Oxygen is drawn into the body from the atmosphere by breathing. Each lung is inundated by an estimate of 300 million alveoli, which are cocooned by numerous blood capillaries. Alveolar walls and capillary walls are extremely thin, this makes them permeable, therefore, oxygen passing into the alveoli immediately diffuses into the blood capillaries – the process takes up only .25 seconds in an adult at rest. The bulk of oxygen that diffuses into the blood binds itself to hemoglobin molecules that are found in red blood cells creating oxyhemoglobin. The smaller bulk of the oxygen that is left over dissolves into the blood plasma. Blood that is rich in oxygen (arterial blood) then flows through pulmonary veins, into the left atrium and left ventricle, and finally circulates throughout the entire body’s organs and their cells.
Carbon Dioxide, which is a byproduct of cell metabolism, dissolves in the blood and is circulated back to the lungs where it is released as fresh oxygen attaches itself to hemoglobin and the cycle is replicated and repeated over and over again. The total amount of oxygen that is transported around the body is shaped by many factors: the lung factor which is the degree to which hemoglobin binds to oxygen, the anemic factor which is the hemoglobin concentration and the cardiac factor which is essentially the cardiac output. Oxygen saturation levels are an indicator of oxygen transportation in the body and point to whether oxygen is being supplied to the body, especially to the lungs in sufficient amounts.
What is SPO2
The pulse oximeter makes use of two frequencies of light (red and infrared) in order to gauge the percentage (%) of hemoglobin present in the blood that is dense with oxygen. The percentage calculated is called Blood Oxygen Saturation or SPO2. Hemoglobin molecules with attached oxygen molecules (Hbo2) absorb a different level of red and infrared light in comparison to hemoglobin molecules, which don’t have any oxygen molecule, attached (Hg). The difference range between absorption using an infrared light and a red light is used to gauge the SpO2 percentage. Each hemoglobin molecule can carry a load of four oxygen atoms and SPO2 is the sum percentage of hemoglobin molecules, which are oxygen-rich. Pulse oximeters also measure and display the pulse rate while measuring the SPO2 levels.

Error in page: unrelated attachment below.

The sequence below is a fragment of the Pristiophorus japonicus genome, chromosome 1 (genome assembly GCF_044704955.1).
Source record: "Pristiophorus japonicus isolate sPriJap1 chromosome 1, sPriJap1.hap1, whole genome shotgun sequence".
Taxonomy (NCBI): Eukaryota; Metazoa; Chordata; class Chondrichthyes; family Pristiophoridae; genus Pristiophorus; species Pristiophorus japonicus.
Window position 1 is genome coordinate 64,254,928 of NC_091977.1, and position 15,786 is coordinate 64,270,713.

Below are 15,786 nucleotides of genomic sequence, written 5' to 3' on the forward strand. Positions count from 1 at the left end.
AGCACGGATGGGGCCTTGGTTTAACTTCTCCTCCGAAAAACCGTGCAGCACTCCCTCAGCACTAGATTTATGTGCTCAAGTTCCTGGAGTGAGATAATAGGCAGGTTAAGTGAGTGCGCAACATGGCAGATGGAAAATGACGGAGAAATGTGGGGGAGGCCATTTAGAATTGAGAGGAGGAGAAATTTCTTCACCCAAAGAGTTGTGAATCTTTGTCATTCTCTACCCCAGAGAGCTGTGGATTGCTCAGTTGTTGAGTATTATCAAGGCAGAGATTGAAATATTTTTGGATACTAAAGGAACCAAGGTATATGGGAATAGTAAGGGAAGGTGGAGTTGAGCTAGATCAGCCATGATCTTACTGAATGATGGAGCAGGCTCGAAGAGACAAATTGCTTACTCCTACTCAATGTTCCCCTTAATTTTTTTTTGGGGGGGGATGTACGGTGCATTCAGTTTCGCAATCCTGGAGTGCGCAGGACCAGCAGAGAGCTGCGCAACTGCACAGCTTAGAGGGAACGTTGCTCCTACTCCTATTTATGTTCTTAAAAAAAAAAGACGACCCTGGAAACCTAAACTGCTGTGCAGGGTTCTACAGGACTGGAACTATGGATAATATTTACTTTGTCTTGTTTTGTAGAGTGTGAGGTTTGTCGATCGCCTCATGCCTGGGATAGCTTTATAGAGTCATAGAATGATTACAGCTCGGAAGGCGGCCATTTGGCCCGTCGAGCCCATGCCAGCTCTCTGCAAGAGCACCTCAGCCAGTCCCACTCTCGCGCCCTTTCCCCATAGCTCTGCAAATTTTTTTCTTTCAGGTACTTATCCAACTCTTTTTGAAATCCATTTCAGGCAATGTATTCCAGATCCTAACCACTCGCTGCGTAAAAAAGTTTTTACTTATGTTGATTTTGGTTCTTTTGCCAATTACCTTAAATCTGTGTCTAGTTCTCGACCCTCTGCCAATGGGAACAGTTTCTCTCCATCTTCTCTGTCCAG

SpO2 readings are recorded in percentages. Normal levels of SpO2 rest between range of 95-100%.
Blood Oxygen Saturation levels can be read as follows:
- 90% or less: This is the red zone; you need to consider consulting your doctor.
- 91 to 94%: This percentage is lower than average for the population. It requires you to monitor your situation closely.
- 95 to 100%: This is the average for the majority of the population, the SPO2 normal values. This level indicates that your red blood cells are dense with oxygen, meaning they are transporting oxygen around the body sufficiently and efficiently.
Blood oxygen saturation levels that fall outside the range of 95 to 100% can cause a number of symptoms. Some of them are as follows:
- Trouble breathing
- Shortness of breath
- Increased heart rate
- A headache
- Chest pain